The Tempest | Study Guide

William Shakespeare

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The Tempest | Act 3, Scene 1 | Summary



The action returns to Ferdinand and Miranda's story as Prospero watches in secret. Ferdinand is carrying logs as required by Prospero, but he does not complain because it allows him to serve Miranda: "The very instant that I saw you did/My heart fly to your service, there resides/To make me slave to it." He only regrets that she is sad for his hard labor. Miranda encourages the exhausted Ferdinand to rest, and she even offers to carry the logs herself so that he doesn't have to. Miranda disobeys her father and tells Ferdinand what her name is. Ferdinand pledges his deep love and devotion to her.

Prospero, hearing their exchange, recognizes the true nature of their love and celebrates it. Then he sets his mind "to [his] book/For yet ere suppertime must [he] perform/Much business appertaining" and hurries away to perform the other activities he has to orchestrate that day.


Romantic love is the focus of the scene as the two young lovers explore the character of their affection. Ferdinand confesses that he has admired other women for some qualities, but it is Miranda alone who is perfection: "But you, O you,/So perfect and so peerless, are created/Of every creature's best." There's some humor in Ferdinand's declaration because Miranda has actually never seen another woman. She has been isolated on the island for as long as her memory goes back. Nor has she seen any other men to whom to compare Ferdinand except her father and Caliban. But while Prospero's treatment of Ferdinand may seem manipulative, it is noteworthy that Ferdinand mentions liking, and eventually rejecting, other women before Miranda. This suggests that Prospero's decision to make Miranda hard to get may actually be wise and necessary.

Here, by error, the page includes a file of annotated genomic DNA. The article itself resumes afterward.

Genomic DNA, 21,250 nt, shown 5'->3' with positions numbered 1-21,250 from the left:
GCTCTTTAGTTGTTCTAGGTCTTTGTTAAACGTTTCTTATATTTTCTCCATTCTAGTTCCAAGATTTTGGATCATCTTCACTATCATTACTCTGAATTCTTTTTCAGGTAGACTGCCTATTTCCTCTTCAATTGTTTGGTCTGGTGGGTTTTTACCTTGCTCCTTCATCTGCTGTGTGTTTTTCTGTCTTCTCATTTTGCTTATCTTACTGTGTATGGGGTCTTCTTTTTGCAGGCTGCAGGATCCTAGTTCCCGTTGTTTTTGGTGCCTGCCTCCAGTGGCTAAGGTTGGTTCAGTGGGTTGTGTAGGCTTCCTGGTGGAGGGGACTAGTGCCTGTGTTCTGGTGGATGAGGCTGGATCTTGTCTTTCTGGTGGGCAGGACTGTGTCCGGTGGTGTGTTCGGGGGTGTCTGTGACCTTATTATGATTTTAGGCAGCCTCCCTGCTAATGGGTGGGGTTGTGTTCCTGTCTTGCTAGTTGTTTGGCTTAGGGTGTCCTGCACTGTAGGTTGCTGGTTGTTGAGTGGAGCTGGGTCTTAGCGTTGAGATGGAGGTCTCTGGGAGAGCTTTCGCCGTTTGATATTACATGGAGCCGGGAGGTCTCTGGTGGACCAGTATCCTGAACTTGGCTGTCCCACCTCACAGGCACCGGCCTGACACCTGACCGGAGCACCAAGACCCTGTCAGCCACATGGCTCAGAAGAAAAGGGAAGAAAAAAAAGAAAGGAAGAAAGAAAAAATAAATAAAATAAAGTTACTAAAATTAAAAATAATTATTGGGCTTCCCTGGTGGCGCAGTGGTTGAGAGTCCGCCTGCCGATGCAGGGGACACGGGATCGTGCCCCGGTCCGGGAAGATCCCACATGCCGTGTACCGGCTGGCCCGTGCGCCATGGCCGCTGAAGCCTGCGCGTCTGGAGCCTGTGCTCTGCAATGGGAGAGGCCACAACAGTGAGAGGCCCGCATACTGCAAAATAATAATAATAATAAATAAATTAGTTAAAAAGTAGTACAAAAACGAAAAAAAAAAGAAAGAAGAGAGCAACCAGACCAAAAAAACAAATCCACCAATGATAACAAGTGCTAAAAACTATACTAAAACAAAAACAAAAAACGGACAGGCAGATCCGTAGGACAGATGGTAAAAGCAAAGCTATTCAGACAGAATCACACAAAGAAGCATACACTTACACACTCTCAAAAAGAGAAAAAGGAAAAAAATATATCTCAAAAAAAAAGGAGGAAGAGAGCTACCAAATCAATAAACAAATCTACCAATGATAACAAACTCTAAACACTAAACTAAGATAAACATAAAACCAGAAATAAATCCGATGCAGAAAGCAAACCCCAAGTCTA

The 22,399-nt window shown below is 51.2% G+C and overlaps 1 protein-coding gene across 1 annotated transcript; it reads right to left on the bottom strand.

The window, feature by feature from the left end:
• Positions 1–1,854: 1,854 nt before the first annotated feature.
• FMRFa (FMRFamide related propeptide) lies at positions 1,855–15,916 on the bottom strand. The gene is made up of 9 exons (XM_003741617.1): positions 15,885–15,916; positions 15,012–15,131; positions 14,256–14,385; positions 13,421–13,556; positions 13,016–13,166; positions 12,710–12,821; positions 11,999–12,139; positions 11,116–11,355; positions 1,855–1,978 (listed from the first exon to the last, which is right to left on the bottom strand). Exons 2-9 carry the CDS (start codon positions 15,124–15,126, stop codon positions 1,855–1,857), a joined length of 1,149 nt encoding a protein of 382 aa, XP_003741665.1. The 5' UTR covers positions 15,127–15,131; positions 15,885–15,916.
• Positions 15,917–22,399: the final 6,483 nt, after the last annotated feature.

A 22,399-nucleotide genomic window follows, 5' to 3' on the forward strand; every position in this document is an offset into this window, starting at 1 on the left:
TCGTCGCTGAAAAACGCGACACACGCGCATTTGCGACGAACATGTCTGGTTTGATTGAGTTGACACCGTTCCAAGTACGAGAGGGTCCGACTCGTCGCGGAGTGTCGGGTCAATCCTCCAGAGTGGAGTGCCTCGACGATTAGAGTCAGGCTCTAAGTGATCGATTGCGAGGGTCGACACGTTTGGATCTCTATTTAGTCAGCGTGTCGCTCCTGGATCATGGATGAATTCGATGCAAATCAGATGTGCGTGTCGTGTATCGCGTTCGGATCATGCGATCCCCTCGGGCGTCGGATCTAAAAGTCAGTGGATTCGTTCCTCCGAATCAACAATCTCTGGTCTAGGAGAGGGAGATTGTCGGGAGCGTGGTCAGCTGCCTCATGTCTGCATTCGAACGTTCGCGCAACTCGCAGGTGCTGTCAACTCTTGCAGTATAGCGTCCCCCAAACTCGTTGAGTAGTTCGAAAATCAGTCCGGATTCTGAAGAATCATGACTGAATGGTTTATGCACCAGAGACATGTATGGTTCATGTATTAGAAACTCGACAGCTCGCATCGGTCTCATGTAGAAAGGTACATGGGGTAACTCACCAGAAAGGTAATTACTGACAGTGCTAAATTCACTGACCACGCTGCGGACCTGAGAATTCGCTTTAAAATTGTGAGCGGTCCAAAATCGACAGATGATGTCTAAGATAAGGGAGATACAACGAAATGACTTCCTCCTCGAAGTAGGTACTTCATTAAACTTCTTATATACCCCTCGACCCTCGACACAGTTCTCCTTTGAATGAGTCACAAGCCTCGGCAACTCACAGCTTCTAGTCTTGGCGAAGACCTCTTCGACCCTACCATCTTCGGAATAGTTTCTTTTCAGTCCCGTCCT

Shakespeare plays on the idea of slavery in this scene. The audience has encountered an actual slave in the story—the miserable Caliban, whose primary task is to carry wood for Prospero. But Ferdinand's slavery for Prospero is a different kind—a voluntary servitude intended to keep him near his beloved. Miranda, too, offers slavelike devotion to Ferdinand: "I am your wife if you will marry me./If not, I'll die your maid. To be your fellow/You may deny me, but I'll be your servant/Whether you will or no." Both lovers exhibit a romantic view of love in which lovers have no defects and allegiance is total.

Prospero's testing of Ferdinand and Miranda is complete when he realizes the extent of their devotion to one another, and he is able to say with a glad heart "Heavens rain grace/On that which breeds between 'em!" After he sees their love is genuine he is ready to move on as the magician and theater master to his next "act." Both the theme of magical power and the symbol of magical books continue as Prospero, the artist, rushes away to his book to help him juggle all the circumstances and individuals he is manipulating and orchestrating throughout the play.

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